I’m a dad living in Philadelphia. I enjoy DIY projects almost as much as raising my two children. I’m also the co-creator of Fix It Dads, which offers tips for home improvement projects. www.Fixitdads.com
As a parent, your primary priority will always be your child. Considering your little one can be challenging when planning a move, especially if your child is on the autism spectrum. There will be house features to look out for and home modifications to make. In addition, when forced to confront change, children with Autism Spectrum Disorder (ASD) often experience extreme anxiety and stress. This can be harrowing to watch as a parent.
However, the payoff for the hard work is well worth the effort. Seeing your child flourishing, joyous, and well-adjusted in their new environment will be highly fulfilling. Whether you’re house-hunting for financial reasons, a job, or wish for a better life elsewhere, moving may just be the ticket to happiness for you and your family. And with a bit of advice from Paul Isaacs’ Blog, you’ll be good to go for a smooth and efficient move.
The key to a successful move is to include your child in the decision-making process. According to the Raising Children Network, kids with ASD don’t deal well with change, so it is vital to help them feel secure. Try to let them know about the move as early as possible, so they have the time and space to process the information. Spectrum News reports that kids with ASD typically need a month or more to prepare for a significant life change.
Another critical tip is to paint a vivid picture of their new environment. Tell your kid about their new room, the house, and the kind of school they’ll be going to. Get them excited about features like a pool in the backyard or a great park nearby. Don’t forget to mention anchor features that they value in your current home, such as toys or furniture.
You will need to find a home that is ideally located to suit your child’s needs. Look for neighborhoods with easy access to good schools, medical facilities, and therapy centers. Once you’ve narrowed down the right location, you’ll have to do some research on median prices. It can be tricky to find a home that is both autism-friendly and affordable. However, remember that details that bother those with ASD are typically easily fixed. For example, painting and lighting are easily changed up for a budget-friendly solution.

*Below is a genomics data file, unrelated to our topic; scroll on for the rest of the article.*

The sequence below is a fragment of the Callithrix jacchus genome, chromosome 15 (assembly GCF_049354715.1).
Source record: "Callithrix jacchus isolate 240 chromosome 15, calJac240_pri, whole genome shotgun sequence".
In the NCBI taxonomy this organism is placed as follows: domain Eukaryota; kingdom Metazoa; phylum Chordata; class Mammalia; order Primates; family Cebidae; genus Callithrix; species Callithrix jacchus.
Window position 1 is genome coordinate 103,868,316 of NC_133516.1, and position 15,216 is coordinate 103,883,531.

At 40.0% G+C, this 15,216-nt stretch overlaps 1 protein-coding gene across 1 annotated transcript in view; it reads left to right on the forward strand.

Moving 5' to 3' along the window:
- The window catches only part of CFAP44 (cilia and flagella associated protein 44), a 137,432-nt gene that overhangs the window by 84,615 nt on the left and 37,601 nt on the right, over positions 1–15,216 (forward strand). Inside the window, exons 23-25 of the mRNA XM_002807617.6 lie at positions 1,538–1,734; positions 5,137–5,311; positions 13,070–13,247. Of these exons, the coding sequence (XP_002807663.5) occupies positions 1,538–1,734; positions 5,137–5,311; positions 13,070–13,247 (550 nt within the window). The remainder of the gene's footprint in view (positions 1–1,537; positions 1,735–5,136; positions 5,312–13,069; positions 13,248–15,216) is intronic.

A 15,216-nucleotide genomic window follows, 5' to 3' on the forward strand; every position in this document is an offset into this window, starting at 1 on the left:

In addition to features and home prices, you’ll need to consider annual income, monthly expenses, and the down payment cost. During this time, you may want to consider whether purchasing an “as-is” home is the right choice. In addition to saving you money, purchasing an “as-is” home can allow you to tailor the space to your child’s specific needs. However, if you decide to take this route, make sure that the home’s current state doesn’t pose any risk to your family’s overall well-being.
It’s going to be challenging to find a house that is fitted out with your specifications and meets your budget requirements! You’ll likely need to make a few modifications to ensure that your house feels safe for your loved one. For example, you will have to ensure you’re accommodating your child’s sensory sensitivity. Echoey rooms and unclean spaces are big triggers, so be sure to get some furniture in and deep-clean the home before moving in. Soundproofing, rounded countertops, and quiet appliances are some other features that will be valuable for your child on the spectrum.
Also, take the time to set up smart cameras, safety locks, and smoke alarms, so the house is move-in ready. Set up open concept plans to ensure circulation, as this is important for people on the spectrum. A bigger backyard is also a great way to ensure your child thrives — this will improve their strength, processing, and attention span and give them exposure to the outdoors. House hunting and moving can have some unique challenges when you’re the parent of a child with ASD. However, get comfortable with the difficulties and take it in your stride. Plan ahead for an efficient move, and remember to comfort your child on moving day. The more you involve your child, the better they will adjust to the upcoming changes
Post by Rob Woods
Blogged by Paul Isaacs 2022